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Old 02-06-2010, 07:54 PM   #1
beckettisdogg
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Wink For the computer with Intel i5 2.26 Ghz and 3 GB RAM


I heard, as long as the memory is less than 4GB, it does not matter if the OS is 64-bit or 32-bit....

Which type of OS would you recommend running under i5 2.26 Ghz and 3 GB of RAM? 64-bit or 32-bit?

thanks
 
Old 02-06-2010, 08:13 PM   #2
onebuck
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Hi,

Actually if you use 'PAE' then access to memory greater than 3GB is possible for a 32 bit kernel. Sure you would either have to get a kernel with that enabled or compile a new kernel.

I do suggest that a 'LiveCD' from 'The LiveCD List' would allow you to test drive a distribution.


The above links and others can be found at 'Slackware-Links'. More than just SlackwareŽ links!
 
Old 02-06-2010, 09:37 PM   #3
Smartpatrol
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...

Last edited by Smartpatrol; 03-11-2010 at 10:04 PM.
 
Old 02-06-2010, 11:33 PM   #4
smeezekitty
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32 bit because 64 bit even though it can access more memory, it uses more also.
Meaning if you have less then 4 gb ram, always use 32 bit or you will get less out of your ram.
 
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Old 02-07-2010, 01:59 AM   #5
syg00
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??? - explain please smeezekitty.
 
Old 02-07-2010, 07:46 AM   #6
johnsfine
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Quote:
Originally Posted by beckettisdogg View Post
Which type of OS would you recommend running under i5 2.26 Ghz and 3 GB of RAM? 64-bit or 32-bit?
It probably will make only a small net difference. Probably 64bit will run a little faster. It depends on what programs you will be running, but even if you could tell us what programs you would be running, there aren't good controlled experiment data available to say which programs run how much faster or slower in 64 bit.

Quote:
Originally Posted by smeezekitty View Post
Meaning if you have less then 4 gb ram, always use 32 bit or you will get less out of your ram.
The 64 bit build of a program tends to be a slightly larger binary, so it will use a little more memory for code. Pointers are twice as large in 64 bit, so depending on how heavily a program uses pointers it might use a lot more memory for that. Many 64 bit systems need a few 32 bit applications, so they often have both the 32 and 64 bit build of a shared object in ram at once, when a 32 bit system would need only one.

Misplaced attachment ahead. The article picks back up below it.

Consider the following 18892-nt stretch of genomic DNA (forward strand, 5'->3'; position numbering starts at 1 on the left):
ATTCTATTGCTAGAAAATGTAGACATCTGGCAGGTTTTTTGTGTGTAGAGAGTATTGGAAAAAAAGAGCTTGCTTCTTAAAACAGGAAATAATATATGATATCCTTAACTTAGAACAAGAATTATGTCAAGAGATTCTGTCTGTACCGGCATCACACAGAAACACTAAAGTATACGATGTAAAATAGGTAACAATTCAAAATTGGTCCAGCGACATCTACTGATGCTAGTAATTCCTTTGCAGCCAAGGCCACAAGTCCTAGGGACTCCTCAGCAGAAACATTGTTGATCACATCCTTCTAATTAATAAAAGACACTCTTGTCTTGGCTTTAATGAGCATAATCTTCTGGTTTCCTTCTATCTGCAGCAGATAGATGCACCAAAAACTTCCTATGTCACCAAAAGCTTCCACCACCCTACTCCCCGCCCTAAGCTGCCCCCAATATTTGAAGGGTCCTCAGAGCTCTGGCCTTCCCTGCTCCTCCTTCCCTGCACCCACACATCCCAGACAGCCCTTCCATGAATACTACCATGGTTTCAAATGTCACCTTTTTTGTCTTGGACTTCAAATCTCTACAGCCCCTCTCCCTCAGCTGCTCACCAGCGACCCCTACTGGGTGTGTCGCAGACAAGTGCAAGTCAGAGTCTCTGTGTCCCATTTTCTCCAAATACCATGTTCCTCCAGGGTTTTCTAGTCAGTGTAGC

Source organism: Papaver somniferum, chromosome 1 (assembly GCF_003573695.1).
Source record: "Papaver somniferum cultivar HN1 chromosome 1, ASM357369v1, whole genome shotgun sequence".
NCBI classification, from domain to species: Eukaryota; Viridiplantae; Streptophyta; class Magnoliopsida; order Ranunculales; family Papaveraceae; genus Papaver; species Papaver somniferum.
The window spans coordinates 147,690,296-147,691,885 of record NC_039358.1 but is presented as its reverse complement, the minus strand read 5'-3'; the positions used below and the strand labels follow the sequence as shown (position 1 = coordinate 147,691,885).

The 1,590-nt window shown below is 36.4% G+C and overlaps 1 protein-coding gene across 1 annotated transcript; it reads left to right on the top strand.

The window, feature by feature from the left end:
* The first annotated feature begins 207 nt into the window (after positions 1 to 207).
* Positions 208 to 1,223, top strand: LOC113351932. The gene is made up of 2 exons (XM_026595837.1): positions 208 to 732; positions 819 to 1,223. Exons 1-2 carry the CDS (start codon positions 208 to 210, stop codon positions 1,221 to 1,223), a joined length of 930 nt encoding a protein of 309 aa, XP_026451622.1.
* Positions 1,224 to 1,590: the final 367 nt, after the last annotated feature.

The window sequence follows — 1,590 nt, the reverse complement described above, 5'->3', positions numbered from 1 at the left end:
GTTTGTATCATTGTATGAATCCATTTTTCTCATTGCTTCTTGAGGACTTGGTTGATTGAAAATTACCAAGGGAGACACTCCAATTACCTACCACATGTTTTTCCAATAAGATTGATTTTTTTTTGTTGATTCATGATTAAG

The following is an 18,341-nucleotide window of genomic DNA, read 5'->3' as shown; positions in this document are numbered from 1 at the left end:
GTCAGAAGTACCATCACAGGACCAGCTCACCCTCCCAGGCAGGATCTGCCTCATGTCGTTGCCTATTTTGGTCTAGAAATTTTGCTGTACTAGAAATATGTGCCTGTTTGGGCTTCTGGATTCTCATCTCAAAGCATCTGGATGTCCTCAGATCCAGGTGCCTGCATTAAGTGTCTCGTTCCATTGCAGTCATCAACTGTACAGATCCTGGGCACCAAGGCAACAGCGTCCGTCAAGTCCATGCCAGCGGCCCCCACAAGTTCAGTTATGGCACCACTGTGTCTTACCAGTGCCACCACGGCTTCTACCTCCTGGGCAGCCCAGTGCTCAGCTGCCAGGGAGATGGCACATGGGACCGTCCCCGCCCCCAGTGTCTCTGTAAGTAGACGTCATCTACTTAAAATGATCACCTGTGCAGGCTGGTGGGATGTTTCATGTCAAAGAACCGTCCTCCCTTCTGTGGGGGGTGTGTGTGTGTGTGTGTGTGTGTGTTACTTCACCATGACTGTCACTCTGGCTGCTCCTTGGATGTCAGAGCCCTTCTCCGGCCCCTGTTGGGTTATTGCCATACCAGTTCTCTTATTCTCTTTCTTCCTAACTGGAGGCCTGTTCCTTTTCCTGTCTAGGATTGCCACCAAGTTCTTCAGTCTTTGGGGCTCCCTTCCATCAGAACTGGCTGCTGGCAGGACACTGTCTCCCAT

If you have very little ram, the above factors would be a good reason to not use 64 bit. But for most home users 3GB is a lot of ram. So the extra used by 64 bit won't have a noticeable effect.

You care whether you get more or less out of your computer, not whether you get more or less out of your ram. If you are running some program that gets a big performance boost from SSE and/or the extra registers of 64 bit mode, that extra speed would overwhelm the tiny performance loss from having slightly list caching because executing programs are slightly larger.

Last edited by johnsfine; 02-07-2010 at 07:56 AM.
 
Old 02-07-2010, 08:17 AM   #7
damgar
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For what it's worth, at 3GB I didn't see any significant difference 32 vs 64, or with 6GB using a 32bit/PAE kernel vs a 64 bit kernel....at least as far as basic desktop (surfing the net, watching youtube etc, playing music). Build times and things of that nature, seem to be better using a 64 bit kernel, although I have no hard data.

32 bit systems will be more compatible with more software at the present moment, but you can always use a multilib OS or if slackware is your choice use BOB'S scripts and tutorials to make your 64 system multilib.

Personally I've been running a 64 bit system since Vista came out (THAT was compatibility HELL) with no serious consequences.
 
Old 02-07-2010, 08:58 AM   #8
onebuck
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Hi,

There are plenty of benchmarks to support the 64 kernel over the 32 bit kernel.

The point that everyone should look at is the number of 32 bit machines overall as compared to the number of 64 bit based systems in the world. That's why we will still find 32 bit applications thus the multilib capability for a 64 bit kernel system to use the same app. Not all developers will move to a 64 bit kernel. Some will at a point in time but most will just remain 32.

I do use Slackware with 32 & 64 bit systems. The need to provide 32 multilib on my 64 machines hasn't come up at this time. Plus I keep test benches for 32 bit work, just because the hardware is available.

Bit flipping or just plain balancing doesn't turn me on. My machines meet the needs they were designed for thus why argue the point of 64 vs 32 or even 'PAE' on 32 to gain that extra memory address-ability.

 
  


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